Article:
Tuesday, May 09, 2006
I don't know why, but right now, I feel compelled to write a bit about this beautiful place in which I've chosen to live. It's raining now as I write this, as we go into our seventh month of rain this year, the rainiest since I arrived here in mid-2001. (I'm glad I can say it's the rainiest year; gad, I'd hate to think what a rainier year would be like.)
This place (Ecuador) is about the size of Nevada, if you live in the States. While Nevada isn't the largest State by far, it's a fair sized chunk of territory, and so is Ecuador.
For a relatively small country though (and it's a lot, lot smaller than its neighbors, Colombia and Peru) it's got just about every kind of geographic setting and climate you'd want. Deserts, beaches, jungles, booming white water rivers, 20,000+ foot mountains, volcanoes, big world class surf, and of course, the unique (really) Galapagos - it's all here, plus Quito which is a cool city.
OK, it's not France, or some other nifty place that I'm sure you've seen, but the place meets my middle class needs, that's for sure, and I'm having a good time, so what the hell, who needs France?
What makes Ecuador more interesting though, are its people, whose personalities run the usual gamut, saints to sinners, and blah, blah. The thing is, if you look at this country at a macro level, at what I call its national psyche, you (or at least I) see a massive case of national low self esteem. Ecuadorians simply don't believe in/don't trust their social/governmental institutions, be it the Congress, justice system, the military, cops, media, or whatever. Ecuadorians expect their institutions to be weak, ineffective, corrupt and failed - and their expectations are met, just about every day they wake up and read the papers.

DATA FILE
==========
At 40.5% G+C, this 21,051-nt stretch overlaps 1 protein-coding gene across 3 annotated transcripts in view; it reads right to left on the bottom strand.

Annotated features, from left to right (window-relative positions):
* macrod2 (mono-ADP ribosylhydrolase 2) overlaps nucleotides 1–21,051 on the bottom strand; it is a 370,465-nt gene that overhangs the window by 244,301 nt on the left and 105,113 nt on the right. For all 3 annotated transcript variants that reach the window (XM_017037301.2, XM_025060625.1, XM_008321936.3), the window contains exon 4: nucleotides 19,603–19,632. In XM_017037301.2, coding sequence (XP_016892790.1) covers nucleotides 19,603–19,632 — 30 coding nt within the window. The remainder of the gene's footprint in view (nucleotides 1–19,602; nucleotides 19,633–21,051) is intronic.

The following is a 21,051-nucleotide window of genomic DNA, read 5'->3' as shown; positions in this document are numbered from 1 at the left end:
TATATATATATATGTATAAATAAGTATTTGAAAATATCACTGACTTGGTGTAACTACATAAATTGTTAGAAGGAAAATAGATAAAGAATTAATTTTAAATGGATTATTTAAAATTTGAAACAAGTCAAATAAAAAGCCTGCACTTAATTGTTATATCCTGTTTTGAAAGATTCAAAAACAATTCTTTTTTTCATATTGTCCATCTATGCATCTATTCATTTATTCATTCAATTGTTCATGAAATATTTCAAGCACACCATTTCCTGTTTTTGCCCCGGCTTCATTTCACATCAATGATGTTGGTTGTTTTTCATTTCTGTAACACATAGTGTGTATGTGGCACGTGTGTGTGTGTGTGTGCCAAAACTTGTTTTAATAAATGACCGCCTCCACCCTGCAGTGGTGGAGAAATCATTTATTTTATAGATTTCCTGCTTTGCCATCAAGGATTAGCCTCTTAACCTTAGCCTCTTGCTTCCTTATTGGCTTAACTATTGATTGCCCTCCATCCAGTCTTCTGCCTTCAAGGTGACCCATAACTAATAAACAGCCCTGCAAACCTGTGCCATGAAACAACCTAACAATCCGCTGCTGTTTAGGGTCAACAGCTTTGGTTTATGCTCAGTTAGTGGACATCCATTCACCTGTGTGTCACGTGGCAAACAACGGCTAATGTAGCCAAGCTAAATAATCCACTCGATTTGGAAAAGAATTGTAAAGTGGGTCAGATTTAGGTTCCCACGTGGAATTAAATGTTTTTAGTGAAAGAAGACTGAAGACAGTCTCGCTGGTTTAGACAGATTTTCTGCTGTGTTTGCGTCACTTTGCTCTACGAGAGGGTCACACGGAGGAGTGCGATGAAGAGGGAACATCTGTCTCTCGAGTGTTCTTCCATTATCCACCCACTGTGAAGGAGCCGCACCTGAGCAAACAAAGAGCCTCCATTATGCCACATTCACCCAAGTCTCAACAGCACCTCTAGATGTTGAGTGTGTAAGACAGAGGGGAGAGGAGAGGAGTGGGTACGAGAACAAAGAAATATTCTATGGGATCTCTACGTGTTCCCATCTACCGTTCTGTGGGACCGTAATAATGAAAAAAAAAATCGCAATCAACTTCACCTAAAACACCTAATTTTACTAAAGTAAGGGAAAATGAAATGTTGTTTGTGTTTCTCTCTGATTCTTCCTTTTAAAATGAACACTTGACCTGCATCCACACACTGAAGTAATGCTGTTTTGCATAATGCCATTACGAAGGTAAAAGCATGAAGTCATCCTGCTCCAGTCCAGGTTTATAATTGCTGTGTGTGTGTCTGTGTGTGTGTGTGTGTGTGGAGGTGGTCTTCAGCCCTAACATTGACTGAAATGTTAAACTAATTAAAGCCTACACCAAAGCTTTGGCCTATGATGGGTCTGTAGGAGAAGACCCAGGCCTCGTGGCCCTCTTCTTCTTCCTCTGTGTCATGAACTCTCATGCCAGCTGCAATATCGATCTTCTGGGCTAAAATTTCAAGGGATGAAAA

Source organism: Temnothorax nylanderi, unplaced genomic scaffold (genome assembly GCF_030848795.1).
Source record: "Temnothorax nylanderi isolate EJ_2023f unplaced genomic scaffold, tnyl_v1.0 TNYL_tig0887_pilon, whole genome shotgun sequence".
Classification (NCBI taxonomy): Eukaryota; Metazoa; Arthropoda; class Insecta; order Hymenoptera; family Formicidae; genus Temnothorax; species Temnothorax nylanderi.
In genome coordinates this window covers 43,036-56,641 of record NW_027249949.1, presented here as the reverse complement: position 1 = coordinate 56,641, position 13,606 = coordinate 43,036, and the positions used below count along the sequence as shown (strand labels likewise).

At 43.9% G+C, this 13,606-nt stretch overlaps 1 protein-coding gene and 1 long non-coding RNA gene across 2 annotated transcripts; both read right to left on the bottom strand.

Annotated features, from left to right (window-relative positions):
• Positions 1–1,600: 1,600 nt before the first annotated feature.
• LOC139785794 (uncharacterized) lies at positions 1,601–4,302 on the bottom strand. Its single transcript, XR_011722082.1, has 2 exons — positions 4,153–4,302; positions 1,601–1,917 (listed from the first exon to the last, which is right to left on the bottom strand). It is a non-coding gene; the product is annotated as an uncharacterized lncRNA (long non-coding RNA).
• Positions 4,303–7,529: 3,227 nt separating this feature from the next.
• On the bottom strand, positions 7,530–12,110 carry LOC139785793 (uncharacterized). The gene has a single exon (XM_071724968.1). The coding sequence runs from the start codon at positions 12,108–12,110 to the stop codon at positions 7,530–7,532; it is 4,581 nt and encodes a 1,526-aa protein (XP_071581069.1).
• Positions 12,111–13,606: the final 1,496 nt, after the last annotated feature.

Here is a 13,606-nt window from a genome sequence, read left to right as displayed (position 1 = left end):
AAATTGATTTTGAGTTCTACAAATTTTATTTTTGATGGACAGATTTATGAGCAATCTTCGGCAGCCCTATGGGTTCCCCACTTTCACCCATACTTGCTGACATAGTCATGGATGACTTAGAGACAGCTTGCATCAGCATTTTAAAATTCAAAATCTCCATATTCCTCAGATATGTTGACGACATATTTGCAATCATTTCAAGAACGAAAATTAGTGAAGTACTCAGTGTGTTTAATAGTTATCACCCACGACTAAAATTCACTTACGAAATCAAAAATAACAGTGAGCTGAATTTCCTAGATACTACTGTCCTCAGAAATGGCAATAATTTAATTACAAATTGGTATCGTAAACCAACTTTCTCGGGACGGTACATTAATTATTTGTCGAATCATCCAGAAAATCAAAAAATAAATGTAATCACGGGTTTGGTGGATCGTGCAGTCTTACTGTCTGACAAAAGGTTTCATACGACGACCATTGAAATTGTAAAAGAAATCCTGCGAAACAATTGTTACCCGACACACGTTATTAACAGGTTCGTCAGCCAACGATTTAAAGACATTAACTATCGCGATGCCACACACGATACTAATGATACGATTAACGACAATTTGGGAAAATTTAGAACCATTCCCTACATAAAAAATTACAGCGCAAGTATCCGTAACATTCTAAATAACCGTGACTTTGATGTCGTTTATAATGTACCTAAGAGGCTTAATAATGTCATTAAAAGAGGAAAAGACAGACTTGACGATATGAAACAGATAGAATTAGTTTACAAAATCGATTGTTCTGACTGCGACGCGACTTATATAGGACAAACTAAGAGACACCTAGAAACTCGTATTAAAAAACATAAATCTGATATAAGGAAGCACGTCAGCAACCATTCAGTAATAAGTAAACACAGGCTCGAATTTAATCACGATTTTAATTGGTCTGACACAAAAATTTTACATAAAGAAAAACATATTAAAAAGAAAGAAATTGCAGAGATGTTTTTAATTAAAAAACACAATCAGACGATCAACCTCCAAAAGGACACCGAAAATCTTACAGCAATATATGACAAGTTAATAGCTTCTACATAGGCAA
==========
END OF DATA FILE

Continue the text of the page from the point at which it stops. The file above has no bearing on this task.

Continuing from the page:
There's a standing joke (used in other countries too) that everything's cool in Ecuador; the only problem is that there are Ecuadorians here... I don't know, I've lived in seven different countries in Latin America (and by "lived", I mean three years or more in each and every country), and aside from, maybe, Honduras, I've never seen a more severe case of national inferiority.
Oh, well, I like to think that's something that outsiders who choose to live here, like me, can help change. These guys need a more positive attitude about their country and its ability to change/improve, and maybe people like me, who've adopted the place can lead the way. Let's hope so, anyway.....